Some of the most promising battery chemistries—which, in theory, could store several times more energy than today’s lithium-ion batteries and cost much less—have a fatal flaw. They can’t be recharged very often before they stop working, making them useless for applications such as electric vehicles. Now researchers at Stanford have created novel nanostructures that greatly increase the number of times one of these chemistries can be recharged, even to levels high enough for many commercial applications.
Whereas previous research reports have celebrated the ability to recharge a lithium-sulfur battery 150 times, the Stanford researchers recharged their battery 1,000 times and still retained substantial energy storage capacity. In some electric vehicle configurations, that would be enough to last several years. Commercial versions of the batteries could approximately double battery storage compared to lithium-ion batteries, says Yi Cui, a professor of materials science and engineering at Stanford. The batteries retained 81 percent of their capacity after 500 cycles and 67 percent after 1,000 cycles. Cui says that the nanomaterials can be made with simple methods that lend themselves to high-volume manufacturing.
The nanostructures address two problems with previous lithium-sulfur batteries. When lithium-sulfur batteries are discharged, sulfur combines with lithium to form lithium sulfide, and when it’s charged, sulfur forms again. But the reaction isn’t direct. A number of intermediate compounds called polysulfides are formed. If these polysulfides migrate out of an electrode, the reactions aren’t completed, which limits the amount of energy the battery can store. Over several recharging cycles, these intermediate products accumulate, reducing battery capacity more.
Several researchers have demonstrated that various nanostructures can help trap the polysulfides within an electrode, but these designs run up against a second problem with lithium-sulfur batteries. The sulfur swells and can damage the nanostructures, allowing the polysulfides to escape.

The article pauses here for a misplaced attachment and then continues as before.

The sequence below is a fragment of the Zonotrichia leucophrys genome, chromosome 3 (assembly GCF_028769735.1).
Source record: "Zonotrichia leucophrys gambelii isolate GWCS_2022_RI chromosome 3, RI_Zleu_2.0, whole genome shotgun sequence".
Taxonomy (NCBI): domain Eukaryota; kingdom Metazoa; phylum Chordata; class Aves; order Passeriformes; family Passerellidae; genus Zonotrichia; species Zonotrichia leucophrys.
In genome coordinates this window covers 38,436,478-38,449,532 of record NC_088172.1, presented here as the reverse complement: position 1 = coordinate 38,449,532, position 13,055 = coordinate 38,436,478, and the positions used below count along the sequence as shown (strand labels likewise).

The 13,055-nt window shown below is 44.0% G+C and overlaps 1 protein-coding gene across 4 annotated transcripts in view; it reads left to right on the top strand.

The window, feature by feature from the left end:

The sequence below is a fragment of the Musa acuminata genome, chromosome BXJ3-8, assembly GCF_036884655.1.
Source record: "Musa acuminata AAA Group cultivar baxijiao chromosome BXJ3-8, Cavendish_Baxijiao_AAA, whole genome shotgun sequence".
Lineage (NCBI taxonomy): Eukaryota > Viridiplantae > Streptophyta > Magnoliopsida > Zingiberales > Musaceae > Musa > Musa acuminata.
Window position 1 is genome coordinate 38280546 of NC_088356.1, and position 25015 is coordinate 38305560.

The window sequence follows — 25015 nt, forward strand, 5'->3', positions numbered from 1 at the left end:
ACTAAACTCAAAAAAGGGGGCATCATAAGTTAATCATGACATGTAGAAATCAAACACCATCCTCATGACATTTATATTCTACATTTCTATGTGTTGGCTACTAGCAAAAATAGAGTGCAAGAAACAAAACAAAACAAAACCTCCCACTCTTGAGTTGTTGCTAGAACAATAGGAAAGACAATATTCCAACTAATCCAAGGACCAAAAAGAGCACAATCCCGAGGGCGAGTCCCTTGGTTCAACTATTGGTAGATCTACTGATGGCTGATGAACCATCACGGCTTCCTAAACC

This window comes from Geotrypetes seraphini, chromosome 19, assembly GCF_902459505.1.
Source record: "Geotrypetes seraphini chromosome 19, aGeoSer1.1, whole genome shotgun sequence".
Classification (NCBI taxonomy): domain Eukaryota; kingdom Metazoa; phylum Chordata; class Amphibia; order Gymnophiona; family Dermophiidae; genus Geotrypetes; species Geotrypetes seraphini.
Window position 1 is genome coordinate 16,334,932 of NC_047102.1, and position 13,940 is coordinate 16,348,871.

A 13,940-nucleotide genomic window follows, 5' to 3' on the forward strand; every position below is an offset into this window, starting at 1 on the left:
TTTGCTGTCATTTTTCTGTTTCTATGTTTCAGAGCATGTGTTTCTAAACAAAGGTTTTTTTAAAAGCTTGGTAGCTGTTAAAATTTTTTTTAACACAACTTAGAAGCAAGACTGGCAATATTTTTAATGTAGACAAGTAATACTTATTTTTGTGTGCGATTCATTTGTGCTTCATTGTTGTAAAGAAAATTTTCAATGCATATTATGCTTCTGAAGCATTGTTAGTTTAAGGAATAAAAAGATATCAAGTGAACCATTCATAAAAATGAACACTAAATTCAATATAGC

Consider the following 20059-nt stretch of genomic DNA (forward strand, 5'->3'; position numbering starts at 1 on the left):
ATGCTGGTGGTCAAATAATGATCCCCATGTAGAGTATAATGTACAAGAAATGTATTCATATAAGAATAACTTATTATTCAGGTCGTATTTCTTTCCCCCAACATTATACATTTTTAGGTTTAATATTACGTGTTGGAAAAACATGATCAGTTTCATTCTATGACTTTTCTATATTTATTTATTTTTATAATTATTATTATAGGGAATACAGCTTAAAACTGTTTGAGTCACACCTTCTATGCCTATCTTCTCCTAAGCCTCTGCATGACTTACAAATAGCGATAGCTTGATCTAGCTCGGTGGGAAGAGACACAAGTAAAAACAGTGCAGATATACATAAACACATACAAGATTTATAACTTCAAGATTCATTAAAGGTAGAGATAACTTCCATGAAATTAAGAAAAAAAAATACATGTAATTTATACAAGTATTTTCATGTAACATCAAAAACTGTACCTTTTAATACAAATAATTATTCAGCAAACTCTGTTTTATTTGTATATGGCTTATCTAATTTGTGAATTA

The researchers started by making spherical nanoparticles of sulfur and coating them with a titanium-oxide shell that’s designed to trap the polysulfides to keep them from migrating out of an electrode. They then dissolved part of the sulfur, creating space inside the shell. That space gives the sulfur room to expand without cracking the titanium-oxide shell.
While the material may be good enough for some applications, electric vehicle batteries would ideally retain 80 percent of their capacity for as many as 3,000 charging cycles, which would allow complete recharges almost every day for the life of a car, so the researchers are continuing to look for ways to increase the number of charges and total energy storage capacity.
The group, which published its results today in Nature Communications, is also working to address safety concerns with the lithium metal used in the batteries. (Cui is also developing a related battery chemistry—lithium sulfide—that avoids the use of lithium metal. See “Two Advances Point Toward a Cheaper Electric Car Battery.”) “There’s a lot of research and optimization that still needs to be done,” Cui says.